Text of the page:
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The Norfolk Churches Site: an occasional sideways glance at the churches of Norfolk

St Giles, Norwich

St Giles: an important part of the townscape

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15th century porch, 21st century travellers the highest point within the old walls 

    St Giles, Norwich
a tower intended to be seen   Norwich is not short of large, urban churches, but St Giles is a little different in that it is almost entirely the work of the 14th century, and is thus Decorated in character rather than Perpendicular. The porch and chancel are later, but given that the bulk of the place is earlier than the other big rebuilds, it is interesting to note that St Giles stands on the highest point within the old city walls, and its tower is the tallest of any Norwich city church. This tower was intended to be seen, and it was planned that it would be important.

Today, it forms an important part of the townscape, up there with St Peter Mancroft and the two Cathedrals. The nave floor of St Giles is at the same height above sea level as the famous roof bosses of the Anglican cathedral. St Giles sits close to the Catholic cathedral (you can just see its tower at the bottom left in the top photograph), and in the absence of other towers in the immediate vicinity St Giles tends to gravitate towards it; the two form something of a pair either side of the sunken inner ring road.

Richard Phipson was responsible for the considerable restoration here, rebuilding the chancel completely in the style of the rest of the church; the old one had been demolished in the late 16th century. The interior is almost entirely his work, a Victorian church within a medieval shell, and has a similar character to his St Mary le Tower in Ipswich, except for the great blessing that most of the coloured glass in the nave is gone, and St Giles is filled with light.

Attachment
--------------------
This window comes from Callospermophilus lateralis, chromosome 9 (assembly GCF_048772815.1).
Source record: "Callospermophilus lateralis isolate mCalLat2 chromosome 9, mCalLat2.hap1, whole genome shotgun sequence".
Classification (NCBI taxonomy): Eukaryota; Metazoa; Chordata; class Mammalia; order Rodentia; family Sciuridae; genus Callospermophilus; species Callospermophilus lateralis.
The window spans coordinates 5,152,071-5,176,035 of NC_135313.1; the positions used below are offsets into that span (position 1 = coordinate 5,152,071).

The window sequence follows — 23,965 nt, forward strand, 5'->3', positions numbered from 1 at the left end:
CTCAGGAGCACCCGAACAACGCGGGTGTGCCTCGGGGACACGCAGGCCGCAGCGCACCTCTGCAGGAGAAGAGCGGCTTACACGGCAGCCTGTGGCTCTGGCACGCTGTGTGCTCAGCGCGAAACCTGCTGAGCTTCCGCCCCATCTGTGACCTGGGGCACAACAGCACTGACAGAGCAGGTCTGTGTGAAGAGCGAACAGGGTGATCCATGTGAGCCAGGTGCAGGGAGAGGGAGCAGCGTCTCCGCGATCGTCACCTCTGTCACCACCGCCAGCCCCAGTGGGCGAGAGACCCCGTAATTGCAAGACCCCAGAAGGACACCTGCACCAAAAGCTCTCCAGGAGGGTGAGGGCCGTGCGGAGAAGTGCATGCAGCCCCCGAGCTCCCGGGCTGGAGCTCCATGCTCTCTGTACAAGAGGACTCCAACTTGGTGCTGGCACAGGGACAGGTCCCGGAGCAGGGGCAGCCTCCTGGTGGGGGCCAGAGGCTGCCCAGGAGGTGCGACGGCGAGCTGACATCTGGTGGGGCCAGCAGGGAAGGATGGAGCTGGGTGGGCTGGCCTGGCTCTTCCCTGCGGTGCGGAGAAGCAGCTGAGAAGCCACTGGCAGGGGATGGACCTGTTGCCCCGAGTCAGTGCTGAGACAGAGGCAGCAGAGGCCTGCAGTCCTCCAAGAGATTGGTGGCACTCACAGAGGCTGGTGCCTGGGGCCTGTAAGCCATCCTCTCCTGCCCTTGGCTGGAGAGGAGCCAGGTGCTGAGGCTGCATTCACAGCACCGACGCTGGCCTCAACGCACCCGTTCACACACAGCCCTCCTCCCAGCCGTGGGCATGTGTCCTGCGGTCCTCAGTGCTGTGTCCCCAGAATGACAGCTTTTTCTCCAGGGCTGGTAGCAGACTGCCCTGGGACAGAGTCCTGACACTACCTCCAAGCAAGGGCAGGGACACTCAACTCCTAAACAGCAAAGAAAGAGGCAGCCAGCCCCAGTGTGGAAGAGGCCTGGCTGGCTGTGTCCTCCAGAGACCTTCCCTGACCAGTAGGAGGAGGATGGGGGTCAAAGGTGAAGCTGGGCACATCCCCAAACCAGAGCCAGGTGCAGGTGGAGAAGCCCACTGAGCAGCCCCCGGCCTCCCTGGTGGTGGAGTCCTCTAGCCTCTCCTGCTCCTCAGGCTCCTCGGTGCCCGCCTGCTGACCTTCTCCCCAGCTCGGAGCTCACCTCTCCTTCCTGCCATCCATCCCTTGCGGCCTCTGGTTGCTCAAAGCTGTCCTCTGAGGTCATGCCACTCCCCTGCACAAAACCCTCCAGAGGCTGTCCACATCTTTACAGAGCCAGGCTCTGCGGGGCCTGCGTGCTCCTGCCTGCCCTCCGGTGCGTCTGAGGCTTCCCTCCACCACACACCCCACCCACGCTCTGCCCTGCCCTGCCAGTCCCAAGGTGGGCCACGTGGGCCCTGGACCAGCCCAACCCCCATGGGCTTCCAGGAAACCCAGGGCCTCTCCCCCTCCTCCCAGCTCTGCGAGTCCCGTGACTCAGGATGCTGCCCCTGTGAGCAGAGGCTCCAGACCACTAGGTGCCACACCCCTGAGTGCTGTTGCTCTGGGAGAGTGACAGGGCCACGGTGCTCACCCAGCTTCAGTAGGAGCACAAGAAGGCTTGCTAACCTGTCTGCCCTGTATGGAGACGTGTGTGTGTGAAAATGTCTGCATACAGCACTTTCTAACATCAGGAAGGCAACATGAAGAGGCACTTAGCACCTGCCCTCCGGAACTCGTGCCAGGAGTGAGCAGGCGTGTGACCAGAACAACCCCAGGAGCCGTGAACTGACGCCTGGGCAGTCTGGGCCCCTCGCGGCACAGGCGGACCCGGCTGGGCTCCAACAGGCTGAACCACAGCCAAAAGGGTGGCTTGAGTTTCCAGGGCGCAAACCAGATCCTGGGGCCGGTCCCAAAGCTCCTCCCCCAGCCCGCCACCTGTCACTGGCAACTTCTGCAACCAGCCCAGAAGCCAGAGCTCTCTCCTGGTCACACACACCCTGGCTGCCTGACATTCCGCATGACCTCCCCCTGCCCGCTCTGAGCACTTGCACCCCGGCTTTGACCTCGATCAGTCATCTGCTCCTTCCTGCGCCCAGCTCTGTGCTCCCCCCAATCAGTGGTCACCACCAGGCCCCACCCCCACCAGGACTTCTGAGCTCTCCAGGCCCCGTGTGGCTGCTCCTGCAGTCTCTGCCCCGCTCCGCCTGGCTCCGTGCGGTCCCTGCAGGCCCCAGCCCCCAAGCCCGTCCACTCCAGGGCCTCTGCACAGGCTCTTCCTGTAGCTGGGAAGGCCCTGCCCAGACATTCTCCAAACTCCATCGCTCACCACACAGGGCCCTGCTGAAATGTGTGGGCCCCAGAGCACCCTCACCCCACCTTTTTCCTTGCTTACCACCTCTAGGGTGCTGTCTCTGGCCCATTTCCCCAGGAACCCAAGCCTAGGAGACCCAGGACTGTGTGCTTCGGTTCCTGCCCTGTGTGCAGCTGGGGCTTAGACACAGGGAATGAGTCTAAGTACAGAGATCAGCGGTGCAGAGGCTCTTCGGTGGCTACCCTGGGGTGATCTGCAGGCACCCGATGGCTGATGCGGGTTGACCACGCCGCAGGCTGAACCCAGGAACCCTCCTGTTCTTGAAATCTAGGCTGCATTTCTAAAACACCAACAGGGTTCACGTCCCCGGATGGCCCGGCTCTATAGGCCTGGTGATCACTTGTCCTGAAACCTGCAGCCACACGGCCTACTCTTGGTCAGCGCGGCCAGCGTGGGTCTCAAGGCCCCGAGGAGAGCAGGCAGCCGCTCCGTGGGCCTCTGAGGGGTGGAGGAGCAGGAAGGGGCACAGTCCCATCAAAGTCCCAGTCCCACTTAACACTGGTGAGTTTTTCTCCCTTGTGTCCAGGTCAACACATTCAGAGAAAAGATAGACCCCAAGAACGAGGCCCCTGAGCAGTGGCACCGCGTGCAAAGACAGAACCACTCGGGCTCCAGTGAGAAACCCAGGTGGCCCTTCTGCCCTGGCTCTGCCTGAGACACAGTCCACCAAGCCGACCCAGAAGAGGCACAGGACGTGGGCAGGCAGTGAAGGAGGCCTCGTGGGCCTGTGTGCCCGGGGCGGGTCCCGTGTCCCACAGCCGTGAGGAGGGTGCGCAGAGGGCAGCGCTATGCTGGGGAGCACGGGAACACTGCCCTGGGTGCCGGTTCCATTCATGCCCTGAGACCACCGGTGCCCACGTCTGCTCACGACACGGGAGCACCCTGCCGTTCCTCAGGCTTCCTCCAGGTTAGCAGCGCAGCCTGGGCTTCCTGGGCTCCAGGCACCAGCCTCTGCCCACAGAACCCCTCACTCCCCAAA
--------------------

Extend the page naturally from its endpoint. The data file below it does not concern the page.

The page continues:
The furnishings are not of themselves terribly exciting, but St Giles, like many Norwich churches, is firmly in the Anglo-catholic tradition, and statues and shrines abound, giving a hint of colour to the large interior. Some of these came from other Norwich churches as they became redundant. There are surviving medieval brasses, the best of which are pairs to two couples, the Perdaunces and the Baxters, both from the 15th century, and a chalice brass to a former Priest. There is also one of those enormous 15th century East Anglian latten lecterns, an eagle supported by little lions at the feet; I think this may be the one that used to be in St Gregory.   latten lectern lion

The Norwich city churches tend to wear their mayoral mace and sword rests like trophies, a reminder of the Mayors provided by the parish over the centuries - St Giles has no less than five sets of them. Another reminder of the civic importance of St Giles is the large number of generally very good memorials to past worthies, especially of the 18th and 19th century - they make a fascinating study in themselves. But this isn't a stuffy, antiquarian place; rather, it has the feel of a living church, and the occasions on which I've visited I've always found it warmly welcoming. For that, and for being so obviously well-used and loved, I like it very much indeed.

Simon Knott, November 2005


looking east Phipson's chancel Richard Perdaunce's little dog
latten lectern St Giles and his hind Blessed Virgin and child looking west Thomas Churchman, 1781
Perdaunce brass Baxter brass Anne Baxter mayoral trophy


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The Norfolk Churches Site: an occasional sideways glance at the churches of Norfolk